In March 2018, a Volvo XC90 equipped with Uber autonomous technology hit and killed a pedestrian, 49-year-old Elaine Herzberg, in Arizona. Since then, it took nine months for the company’s autonomous fleet to get back on the road, and, according to head of Uber Advanced Technologies Group Eric Meyhofer, they have implemented a series of changes to improve the safety of its self-driving vehicles.
However, according to CNBC, it has now emerged that Uber’s prototypes were implicated in a quite high number of incidents preceding the one in Arizona. The National Transportation Safety Board (NTSB) said on Tuesday, November 5, that Uber Technologies autonomous test vehicles were involved in 37 crashes in the 18 months before the March 2018 accident.
In particular, the board said between September 2016 and March 2018, there were 37 crashes of Uber vehicles operating in autonomous mode at the time, including 33 that involved another vehicle striking said test vehicles. In one incident, the test vehicle struck a bent bicycle lane bollard that partially occupied the test vehicle’s lane of travel. In another, the operator took control to avoid a rapidly approaching oncoming vehicle that entered its lane, steered clear but, unfortunately, struck a parked car. The NTSB will hold a probable cause hearing on the crash on November 19.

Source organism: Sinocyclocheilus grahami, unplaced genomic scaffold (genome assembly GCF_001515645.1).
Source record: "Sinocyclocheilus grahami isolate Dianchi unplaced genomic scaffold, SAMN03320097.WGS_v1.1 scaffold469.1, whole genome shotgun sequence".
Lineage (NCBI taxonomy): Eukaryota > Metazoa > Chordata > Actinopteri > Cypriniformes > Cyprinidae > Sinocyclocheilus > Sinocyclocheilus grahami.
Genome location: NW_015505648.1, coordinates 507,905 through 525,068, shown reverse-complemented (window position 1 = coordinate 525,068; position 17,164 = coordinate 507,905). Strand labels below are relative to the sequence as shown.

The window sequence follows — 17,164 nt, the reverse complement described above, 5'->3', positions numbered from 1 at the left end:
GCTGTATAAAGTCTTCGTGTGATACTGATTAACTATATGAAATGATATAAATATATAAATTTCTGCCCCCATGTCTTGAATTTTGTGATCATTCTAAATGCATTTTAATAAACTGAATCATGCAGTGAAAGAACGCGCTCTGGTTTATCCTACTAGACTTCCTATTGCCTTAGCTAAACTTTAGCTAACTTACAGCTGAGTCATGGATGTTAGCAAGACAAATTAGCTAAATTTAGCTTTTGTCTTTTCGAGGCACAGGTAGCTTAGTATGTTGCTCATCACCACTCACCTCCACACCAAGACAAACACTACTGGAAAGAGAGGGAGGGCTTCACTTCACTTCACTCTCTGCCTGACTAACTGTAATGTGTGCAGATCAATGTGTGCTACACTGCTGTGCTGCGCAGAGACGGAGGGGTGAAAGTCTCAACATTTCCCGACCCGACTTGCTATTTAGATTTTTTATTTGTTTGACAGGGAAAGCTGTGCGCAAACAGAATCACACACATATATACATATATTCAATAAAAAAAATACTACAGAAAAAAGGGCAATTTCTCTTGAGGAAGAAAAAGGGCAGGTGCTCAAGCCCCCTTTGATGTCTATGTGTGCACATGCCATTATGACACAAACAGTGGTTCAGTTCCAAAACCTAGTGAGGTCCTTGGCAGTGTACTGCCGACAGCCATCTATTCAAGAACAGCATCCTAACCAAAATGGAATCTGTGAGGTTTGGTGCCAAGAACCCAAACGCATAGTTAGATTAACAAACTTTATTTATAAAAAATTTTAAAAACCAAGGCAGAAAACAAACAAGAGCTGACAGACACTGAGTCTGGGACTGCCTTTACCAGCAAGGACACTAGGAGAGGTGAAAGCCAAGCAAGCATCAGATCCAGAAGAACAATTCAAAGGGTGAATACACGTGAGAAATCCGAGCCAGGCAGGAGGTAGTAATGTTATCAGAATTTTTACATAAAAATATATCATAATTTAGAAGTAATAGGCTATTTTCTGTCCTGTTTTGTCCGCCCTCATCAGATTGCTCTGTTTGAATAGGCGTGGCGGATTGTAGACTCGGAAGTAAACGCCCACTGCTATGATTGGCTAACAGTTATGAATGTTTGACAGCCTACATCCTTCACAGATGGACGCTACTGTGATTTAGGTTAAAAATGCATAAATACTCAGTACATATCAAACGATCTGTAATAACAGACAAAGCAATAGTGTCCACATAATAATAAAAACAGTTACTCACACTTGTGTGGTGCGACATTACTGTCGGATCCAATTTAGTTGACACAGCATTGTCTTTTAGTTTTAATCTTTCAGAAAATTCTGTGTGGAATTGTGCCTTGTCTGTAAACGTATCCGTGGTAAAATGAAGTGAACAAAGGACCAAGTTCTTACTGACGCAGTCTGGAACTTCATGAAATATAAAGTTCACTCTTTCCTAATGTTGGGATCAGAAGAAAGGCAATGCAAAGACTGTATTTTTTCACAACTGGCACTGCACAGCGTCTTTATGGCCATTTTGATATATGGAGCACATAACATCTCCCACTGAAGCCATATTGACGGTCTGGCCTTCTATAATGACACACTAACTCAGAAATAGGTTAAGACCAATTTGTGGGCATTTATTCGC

As for the fatal accident, the Yavapai County Attorney declared that there was no basis for criminal liability against Uber. The Attorney’s Office examined the case at the request of Maricopa County, where the accident happened, but hasn’t explained the reasoning behind their decision.
Prosecutors did say that the back-up driver behind the wheel of the semi-autonomous vehicle, Rafaela Vasquez, should be referred to the Tempe police for additional investigation. The Yavapai County Attorney’s Office has also called for further expert analysis of video from the crash to determine what Vasquez would have been able to see.
Uber has declined to comment about the prosecutor’s decision. However, the ride-hailing company still has a number of federal inquiries, lawsuits, and other things to deal with, as both the National Transportation Safety Board and National Highway Traffic Safety Administration continue to investigate the fatal accident.